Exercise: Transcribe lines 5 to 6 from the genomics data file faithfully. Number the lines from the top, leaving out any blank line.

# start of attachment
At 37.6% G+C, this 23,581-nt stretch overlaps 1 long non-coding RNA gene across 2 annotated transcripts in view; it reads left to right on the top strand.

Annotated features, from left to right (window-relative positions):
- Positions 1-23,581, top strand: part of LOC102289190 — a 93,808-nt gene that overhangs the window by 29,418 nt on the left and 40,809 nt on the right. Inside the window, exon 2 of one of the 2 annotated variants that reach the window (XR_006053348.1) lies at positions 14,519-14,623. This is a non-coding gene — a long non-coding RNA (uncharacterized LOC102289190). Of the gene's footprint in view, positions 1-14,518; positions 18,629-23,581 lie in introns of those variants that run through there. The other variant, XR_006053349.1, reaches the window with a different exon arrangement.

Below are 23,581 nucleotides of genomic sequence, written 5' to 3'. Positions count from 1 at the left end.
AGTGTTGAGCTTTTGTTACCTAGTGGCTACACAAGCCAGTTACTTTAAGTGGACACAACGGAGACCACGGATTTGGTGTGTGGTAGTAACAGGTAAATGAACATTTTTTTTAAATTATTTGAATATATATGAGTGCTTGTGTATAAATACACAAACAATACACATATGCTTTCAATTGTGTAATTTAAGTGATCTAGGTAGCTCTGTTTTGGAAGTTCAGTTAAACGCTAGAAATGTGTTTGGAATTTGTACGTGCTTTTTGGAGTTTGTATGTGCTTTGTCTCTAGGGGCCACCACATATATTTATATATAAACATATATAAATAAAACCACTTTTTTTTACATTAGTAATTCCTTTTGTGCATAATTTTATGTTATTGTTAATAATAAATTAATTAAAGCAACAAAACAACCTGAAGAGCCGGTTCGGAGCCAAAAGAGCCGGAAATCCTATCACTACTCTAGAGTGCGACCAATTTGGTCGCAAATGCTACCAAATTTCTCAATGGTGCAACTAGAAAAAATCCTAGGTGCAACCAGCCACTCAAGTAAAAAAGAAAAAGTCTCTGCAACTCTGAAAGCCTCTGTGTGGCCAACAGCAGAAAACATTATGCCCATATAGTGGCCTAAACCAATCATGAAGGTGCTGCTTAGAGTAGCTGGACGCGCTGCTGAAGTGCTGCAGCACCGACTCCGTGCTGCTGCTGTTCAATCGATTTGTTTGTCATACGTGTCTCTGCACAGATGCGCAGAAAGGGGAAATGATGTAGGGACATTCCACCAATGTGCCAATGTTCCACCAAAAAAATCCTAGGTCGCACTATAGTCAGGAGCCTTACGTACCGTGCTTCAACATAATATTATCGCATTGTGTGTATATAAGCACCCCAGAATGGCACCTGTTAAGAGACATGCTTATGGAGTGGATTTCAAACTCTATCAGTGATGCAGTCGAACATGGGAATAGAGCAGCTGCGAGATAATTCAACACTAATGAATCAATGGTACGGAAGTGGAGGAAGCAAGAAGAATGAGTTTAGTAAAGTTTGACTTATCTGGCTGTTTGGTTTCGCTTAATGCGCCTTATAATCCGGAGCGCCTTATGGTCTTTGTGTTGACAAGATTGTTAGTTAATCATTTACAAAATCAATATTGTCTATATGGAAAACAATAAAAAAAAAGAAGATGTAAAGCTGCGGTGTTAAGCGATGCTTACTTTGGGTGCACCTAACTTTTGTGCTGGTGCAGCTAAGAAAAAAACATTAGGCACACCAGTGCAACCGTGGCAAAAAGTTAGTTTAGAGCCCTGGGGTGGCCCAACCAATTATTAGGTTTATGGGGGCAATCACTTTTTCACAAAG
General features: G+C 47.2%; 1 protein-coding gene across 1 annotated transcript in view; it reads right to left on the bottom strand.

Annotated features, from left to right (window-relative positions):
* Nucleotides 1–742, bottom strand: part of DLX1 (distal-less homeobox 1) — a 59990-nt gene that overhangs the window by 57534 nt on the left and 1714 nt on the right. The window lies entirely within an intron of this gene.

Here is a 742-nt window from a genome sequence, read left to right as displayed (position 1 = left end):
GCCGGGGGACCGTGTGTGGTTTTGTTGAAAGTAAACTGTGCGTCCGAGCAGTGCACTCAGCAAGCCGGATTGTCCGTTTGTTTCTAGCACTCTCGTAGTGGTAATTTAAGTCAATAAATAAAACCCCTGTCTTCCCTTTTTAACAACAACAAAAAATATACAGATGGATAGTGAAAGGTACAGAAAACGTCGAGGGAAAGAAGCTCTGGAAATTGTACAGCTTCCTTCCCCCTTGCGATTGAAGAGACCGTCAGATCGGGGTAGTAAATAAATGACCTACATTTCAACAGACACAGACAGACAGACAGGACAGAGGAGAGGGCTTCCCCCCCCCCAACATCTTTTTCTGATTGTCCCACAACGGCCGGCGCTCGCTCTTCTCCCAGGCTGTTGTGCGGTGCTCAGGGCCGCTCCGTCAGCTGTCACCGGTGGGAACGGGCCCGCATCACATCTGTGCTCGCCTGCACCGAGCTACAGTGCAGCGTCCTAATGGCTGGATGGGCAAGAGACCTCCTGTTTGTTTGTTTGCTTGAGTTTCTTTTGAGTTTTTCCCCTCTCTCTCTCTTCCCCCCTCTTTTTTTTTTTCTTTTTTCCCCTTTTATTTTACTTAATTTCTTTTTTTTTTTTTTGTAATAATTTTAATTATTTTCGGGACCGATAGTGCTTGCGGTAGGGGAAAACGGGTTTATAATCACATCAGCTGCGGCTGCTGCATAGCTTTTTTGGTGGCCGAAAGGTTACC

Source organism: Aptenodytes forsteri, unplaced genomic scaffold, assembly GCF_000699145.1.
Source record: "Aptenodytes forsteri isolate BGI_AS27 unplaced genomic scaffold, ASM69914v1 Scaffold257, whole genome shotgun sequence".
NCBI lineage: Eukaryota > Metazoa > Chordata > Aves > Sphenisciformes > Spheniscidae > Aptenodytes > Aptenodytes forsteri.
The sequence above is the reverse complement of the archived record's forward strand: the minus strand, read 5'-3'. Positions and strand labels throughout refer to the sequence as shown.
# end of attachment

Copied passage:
AGTGTTGAGCTTTTGTTACCTAGTGGCTACACAAGCCAGTTACTTTAAGTGGACACAACGGAGACCACGGATTTGGTGTGTGGTAGTAACAGGTAAATGAACATTTTTTTTAAATTATTTGAATATATATGAGTGCTTGTGTATAAATACACAAACAATACACATATGCTTTCAATTGTGTAATTTAAGTGATCTAGGTAGCTCTGTTTTGGAAGTTCAGTTAAACGCTAGAAATGTGTTTGGAATTTGTACGTGCTTTTTGGAGTTTGTATGTGCTTTGTCTCTAGGGGCCACCACATATATTTATATATAAACATATATAAATAAAACCACTTTTTTTTACATTAGTAATTCCTTTTGTGCATAATTTTATGTTATTGTTAATAATAAATTAATTAAAGCAACAAAACAACCTGAAGAGCCGGTTCGGAGCCAAAAGAGCCGGAAATCCTATCACTACTCTAGAGTGCGACCAATTTGGTCGCAAATGCTACCAAATTTCTCAATGGTGCAACTAGAAAAAATCCTAGGTGCAACCAGCCACTCAAGTAAAAAAGAAAAAGTCTCTGCAACTCTGAAAGCCTCTGTGTGGCCAACAGCAGAAAACATTATGCCCATATAGTGGCCTAAACCAATCATGAAGGTGCTGCTTAGAGTAGCTGGACGCGCTGCTGAAGTGCTGCAGCACCGACTCCGTGCTGCTGCTGTTCAATCGATTTGTTTGTCATACGTGTCTCTGCACAGATGCGCAGAAAGGGGAAATGATGTAGGGACATTCCACCAATGTGCCAATGTTCCACCAAAAAAATCCTAGGTCGCACTATAGTCAGGAGCCTTACGTACCGTGCTTCAACATAATATTATCGCATTGTGTGTATATAAGCACCCCAGAATGGCACCTGTTAAGAGACATGCTTATGGAGTGGATTTCAAACTCTATCAGTGATGCAGTCGAACATGGGAATAGAGCAGCTGCGAGATAATTCAACACTAATGAATCAATGGTACGGAAGTGGAGGAAGCAAGAAGAATGAGTTTAGTAAAGTTTGACTTATCTGGCTGTTTGGTTTCGCTTAATGCGCCTTATAATCCGGAGCGCCTTATGGTCTTTGTGTTGACAAGATTGTTAGTTAATCATTTACAAAATCAATATTGTCTATATGGAAAACAATAAAAAAAAAGAAGATGTAAAGCTGCGGTGTTAAGCGATGCTTACTTTGGGTGCACCTAACTTTTGTGCTGGTGCAGCTAAGAAAAAAACATTAGGCACACCAGTGCAACCGTGGCAAAAAGTTAGTTTAGAGCCCTGGGGTGGCCCAACCAATTATTAGGTTTATGGGGGCAATCACTTTTTCACAAAG
General features: G+C 47.2%; 1 protein-coding gene across 1 annotated transcript in view; it reads right to left on the bottom strand.